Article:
[From the New Orleans Picayune.]
Sheriff Ike A. Broussard, the custodian of the law in Lafayette parish, and one of the best known sheriffs in the country, is a guest of the Commercial Hotel. The sheriff came on down to the city after having delivered up his prisoner, Willie Foreman, who was captured the other day, after one of the most exciting chases in the history of any criminal in the State, to the gang of workmen below Lockport near Lafourche.
Sheriff Broussard's capture of Foreman is attracting attention all over the country. The story of how he hid away in cotton houses for days and nights, and then lay unbder a building on the wet ground for an indefinite period, makes one of the most remarkable narratives in the criminal annals of the state, all of which was told in the Picayune a few mornings ago. Mr. Broussard is suffering from a severe cold contracted while under the building at Gueydan. The reason Mr. Broussard pursued this method of capturing his man was in order to take him alive. He did not wish to kill him, and, therefore, it was necessary to make the capture when Foreman was off his guard, for he always declared that no sheriff could return him to bondage alive. If they wished to take him dead, all right, but they would never land him the penitentiary alive. Sheriff Ike Broussard did not say much, but he started in to capture Foreman, and the result is well known all over the State.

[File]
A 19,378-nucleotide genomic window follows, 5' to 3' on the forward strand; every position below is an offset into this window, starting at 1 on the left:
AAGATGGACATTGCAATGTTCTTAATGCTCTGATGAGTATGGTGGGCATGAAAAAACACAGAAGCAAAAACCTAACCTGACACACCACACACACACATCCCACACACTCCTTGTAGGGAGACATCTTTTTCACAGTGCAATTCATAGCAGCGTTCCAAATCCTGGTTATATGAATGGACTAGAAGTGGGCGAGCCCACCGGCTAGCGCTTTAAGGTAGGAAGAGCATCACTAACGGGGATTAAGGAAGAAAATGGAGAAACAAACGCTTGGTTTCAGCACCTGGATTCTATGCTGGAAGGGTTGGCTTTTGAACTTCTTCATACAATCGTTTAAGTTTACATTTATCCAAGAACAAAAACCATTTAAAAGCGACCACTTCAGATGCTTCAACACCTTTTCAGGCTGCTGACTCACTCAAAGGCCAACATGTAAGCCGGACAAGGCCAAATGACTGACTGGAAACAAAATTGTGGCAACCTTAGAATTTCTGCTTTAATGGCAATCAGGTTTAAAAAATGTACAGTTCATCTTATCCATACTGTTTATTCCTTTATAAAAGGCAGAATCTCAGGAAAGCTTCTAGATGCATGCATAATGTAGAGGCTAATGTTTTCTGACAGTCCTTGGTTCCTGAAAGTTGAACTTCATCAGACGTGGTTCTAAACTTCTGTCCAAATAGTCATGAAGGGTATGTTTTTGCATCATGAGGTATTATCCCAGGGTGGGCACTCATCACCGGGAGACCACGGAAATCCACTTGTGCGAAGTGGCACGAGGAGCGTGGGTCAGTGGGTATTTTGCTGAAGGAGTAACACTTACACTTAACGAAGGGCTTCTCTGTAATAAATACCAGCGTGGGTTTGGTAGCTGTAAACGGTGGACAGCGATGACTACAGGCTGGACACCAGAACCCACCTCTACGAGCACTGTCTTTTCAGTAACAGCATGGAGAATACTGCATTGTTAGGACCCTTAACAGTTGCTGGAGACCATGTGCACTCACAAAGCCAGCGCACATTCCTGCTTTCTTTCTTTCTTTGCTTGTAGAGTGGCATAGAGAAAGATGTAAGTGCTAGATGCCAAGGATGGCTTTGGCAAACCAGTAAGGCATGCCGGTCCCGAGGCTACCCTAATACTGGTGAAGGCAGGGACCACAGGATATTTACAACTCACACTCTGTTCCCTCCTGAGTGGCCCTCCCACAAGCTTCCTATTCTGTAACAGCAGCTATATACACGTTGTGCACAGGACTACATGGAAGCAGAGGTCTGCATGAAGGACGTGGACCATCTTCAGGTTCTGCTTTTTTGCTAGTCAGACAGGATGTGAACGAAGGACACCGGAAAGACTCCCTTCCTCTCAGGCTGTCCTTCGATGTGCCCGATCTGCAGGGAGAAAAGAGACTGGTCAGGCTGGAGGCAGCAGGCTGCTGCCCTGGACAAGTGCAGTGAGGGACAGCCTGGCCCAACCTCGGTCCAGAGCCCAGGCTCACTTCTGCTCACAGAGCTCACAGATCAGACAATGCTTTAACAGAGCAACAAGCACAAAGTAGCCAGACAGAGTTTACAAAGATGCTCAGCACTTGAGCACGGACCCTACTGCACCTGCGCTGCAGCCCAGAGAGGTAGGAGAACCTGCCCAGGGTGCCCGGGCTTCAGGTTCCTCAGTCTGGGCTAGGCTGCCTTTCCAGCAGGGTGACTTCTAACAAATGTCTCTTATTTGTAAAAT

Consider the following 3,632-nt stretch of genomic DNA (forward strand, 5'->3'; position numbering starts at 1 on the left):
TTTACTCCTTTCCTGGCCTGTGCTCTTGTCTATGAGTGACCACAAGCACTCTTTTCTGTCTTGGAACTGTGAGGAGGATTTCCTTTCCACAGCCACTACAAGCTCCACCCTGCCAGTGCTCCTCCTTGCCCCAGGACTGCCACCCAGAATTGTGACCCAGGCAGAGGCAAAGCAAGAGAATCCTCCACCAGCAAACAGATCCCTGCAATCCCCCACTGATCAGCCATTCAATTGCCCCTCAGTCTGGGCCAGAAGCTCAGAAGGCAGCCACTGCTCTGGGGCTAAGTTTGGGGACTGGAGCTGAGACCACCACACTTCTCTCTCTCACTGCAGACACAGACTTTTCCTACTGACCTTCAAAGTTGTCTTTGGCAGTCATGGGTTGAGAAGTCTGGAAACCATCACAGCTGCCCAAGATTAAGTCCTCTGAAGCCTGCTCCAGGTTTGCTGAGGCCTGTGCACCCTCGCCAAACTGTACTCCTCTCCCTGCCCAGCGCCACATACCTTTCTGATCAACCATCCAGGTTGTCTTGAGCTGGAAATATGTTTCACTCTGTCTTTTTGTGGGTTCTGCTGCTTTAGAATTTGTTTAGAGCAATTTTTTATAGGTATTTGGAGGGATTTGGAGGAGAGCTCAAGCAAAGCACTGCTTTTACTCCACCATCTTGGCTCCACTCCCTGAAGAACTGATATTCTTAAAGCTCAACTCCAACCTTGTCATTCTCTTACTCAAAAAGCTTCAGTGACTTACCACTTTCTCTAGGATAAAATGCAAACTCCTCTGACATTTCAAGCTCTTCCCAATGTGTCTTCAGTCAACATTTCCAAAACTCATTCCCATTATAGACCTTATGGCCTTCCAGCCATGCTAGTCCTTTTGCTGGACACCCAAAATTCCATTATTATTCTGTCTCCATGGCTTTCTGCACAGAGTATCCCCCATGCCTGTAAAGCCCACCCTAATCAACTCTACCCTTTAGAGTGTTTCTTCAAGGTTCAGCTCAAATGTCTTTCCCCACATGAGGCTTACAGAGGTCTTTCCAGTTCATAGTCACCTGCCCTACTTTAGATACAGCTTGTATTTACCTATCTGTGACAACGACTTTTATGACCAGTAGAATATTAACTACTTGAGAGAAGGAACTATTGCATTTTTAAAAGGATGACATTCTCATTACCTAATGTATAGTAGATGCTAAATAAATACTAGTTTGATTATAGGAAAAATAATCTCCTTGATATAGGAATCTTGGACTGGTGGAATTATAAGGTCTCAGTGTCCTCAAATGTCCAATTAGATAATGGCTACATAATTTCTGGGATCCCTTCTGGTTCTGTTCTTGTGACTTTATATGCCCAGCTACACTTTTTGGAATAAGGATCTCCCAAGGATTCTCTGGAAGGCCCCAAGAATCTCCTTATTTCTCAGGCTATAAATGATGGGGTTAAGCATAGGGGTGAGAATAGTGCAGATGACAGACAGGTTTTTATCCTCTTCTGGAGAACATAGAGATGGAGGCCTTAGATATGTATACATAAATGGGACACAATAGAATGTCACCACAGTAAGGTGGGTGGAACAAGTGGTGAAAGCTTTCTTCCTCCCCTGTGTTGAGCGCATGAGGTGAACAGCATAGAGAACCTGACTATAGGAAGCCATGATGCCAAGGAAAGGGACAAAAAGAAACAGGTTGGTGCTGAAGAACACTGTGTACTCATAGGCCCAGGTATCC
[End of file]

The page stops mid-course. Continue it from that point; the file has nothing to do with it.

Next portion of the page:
Foreman was serving in the penitentiary when he escaped and returned to his home out in Lafayette parish and defied arrest. He said no one could take him. He was sentenced for nineteen years for the murder of Gustave Bertrand, a well-to-do merchant of Duson station, a little point twelve miles west of Lafayette on the Southern Pacific. Sheriff Broussard returned him into the keeping of Captain D. B. Row, who has a gang of convicts at work six miles below Lockport.
Sheriff Broussard was asked what he thought of the conditions up in Tangipahoa, where a good many people have expressed the wish that this nervy, slouch hat, keen-eyed man of Lafayette could be for a few years, and he replied:
"If I were up in Tangipahoa, I would either quiet them down, or else I would make it a hot time for sure -- one of those two things. That is my idea of settling the difficulties up there. I would use peace measure first, and if they failed, then they would get a taste of their own medicine, and it would be administered in good big doses."
Mr. Broussard will be in the city for a day or two yet. He is enjoying the races and theatres, and thinks he deserves a little respite, on which point everyone agrees with him.
From the New Orleans Picayune and in the Lafayette Gazette of 12/31/1898.
Notice to Tax-payers.